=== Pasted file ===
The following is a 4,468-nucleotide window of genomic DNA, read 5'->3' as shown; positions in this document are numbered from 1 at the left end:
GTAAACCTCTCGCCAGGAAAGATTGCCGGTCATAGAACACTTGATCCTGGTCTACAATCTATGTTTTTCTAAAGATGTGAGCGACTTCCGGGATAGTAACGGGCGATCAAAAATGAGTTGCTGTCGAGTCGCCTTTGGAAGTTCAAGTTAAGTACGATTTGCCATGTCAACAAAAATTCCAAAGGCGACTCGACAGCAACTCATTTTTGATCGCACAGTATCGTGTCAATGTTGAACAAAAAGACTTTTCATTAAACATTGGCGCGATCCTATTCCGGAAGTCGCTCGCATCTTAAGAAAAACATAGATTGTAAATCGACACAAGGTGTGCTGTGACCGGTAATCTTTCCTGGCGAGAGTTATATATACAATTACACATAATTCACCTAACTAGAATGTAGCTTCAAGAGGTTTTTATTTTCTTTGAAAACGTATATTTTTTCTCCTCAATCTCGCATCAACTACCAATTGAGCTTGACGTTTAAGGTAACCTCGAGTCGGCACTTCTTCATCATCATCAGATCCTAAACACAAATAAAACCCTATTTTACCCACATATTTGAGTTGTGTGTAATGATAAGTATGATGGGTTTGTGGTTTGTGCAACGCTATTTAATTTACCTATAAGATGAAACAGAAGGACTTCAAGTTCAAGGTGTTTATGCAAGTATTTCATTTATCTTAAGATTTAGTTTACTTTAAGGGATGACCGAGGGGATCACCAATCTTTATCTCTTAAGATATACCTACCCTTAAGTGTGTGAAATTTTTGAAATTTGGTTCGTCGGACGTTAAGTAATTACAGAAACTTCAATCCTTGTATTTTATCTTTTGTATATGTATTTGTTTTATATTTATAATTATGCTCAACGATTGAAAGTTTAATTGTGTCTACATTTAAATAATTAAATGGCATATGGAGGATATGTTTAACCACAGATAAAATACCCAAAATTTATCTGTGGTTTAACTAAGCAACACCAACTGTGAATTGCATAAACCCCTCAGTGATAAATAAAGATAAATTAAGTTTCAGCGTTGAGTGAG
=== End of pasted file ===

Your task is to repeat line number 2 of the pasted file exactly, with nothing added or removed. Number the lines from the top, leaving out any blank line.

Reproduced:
GTAAACCTCTCGCCAGGAAAGATTGCCGGTCATAGAACACTTGATCCTGGTCTACAATCTATGTTTTTCTAAAGATGTGAGCGACTTCCGGGATAGTAACGGGCGATCAAAAATGAGTTGCTGTCGAGTCGCCTTTGGAAGTTCAAGTTAAGTACGATTTGCCATGTCAACAAAAATTCCAAAGGCGACTCGACAGCAACTCATTTTTGATCGCACAGTATCGTGTCAATGTTGAACAAAAAGACTTTTCATTAAACATTGGCGCGATCCTATTCCGGAAGTCGCTCGCATCTTAAGAAAAACATAGATTGTAAATCGACACAAGGTGTGCTGTGACCGGTAATCTTTCCTGGCGAGAGTTATATATACAATTACACATAATTCACCTAACTAGAATGTAGCTTCAAGAGGTTTTTATTTTCTTTGAAAACGTATATTTTTTCTCCTCAATCTCGCATCAACTACCAATTGAGCTTGACGTTTAAGGTAACCTCGAGTCGGCACTTCTTCATCATCATCAGATCCTAAACACAAATAAAACCCTATTTTACCCACATATTTGAGTTGTGTGTAATGATAAGTATGATGGGTTTGTGGTTTGTGCAACGCTATTTAATTTACCTATAAGATGAAACAGAAGGACTTCAAGTTCAAGGTGTTTATGCAAGTATTTCATTTATCTTAAGATTTAGTTTACTTTAAGGGATGACCGAGGGGATCACCAATCTTTATCTCTTAAGATATACCTACCCTTAAGTGTGTGAAATTTTTGAAATTTGGTTCGTCGGACGTTAAGTAATTACAGAAACTTCAATCCTTGTATTTTATCTTTTGTATATGTATTTGTTTTATATTTATAATTATGCTCAACGATTGAAAGTTTAATTGTGTCTACATTTAAATAATTAAATGGCATATGGAGGATATGTTTAACCACAGATAAAATACCCAAAATTTATCTGTGGTTTAACTAAGCAACACCAACTGTGAATTGCATAAACCCCTCAGTGATAAATAAAGATAAATTAAGTTTCAGCGTTGAGTGAG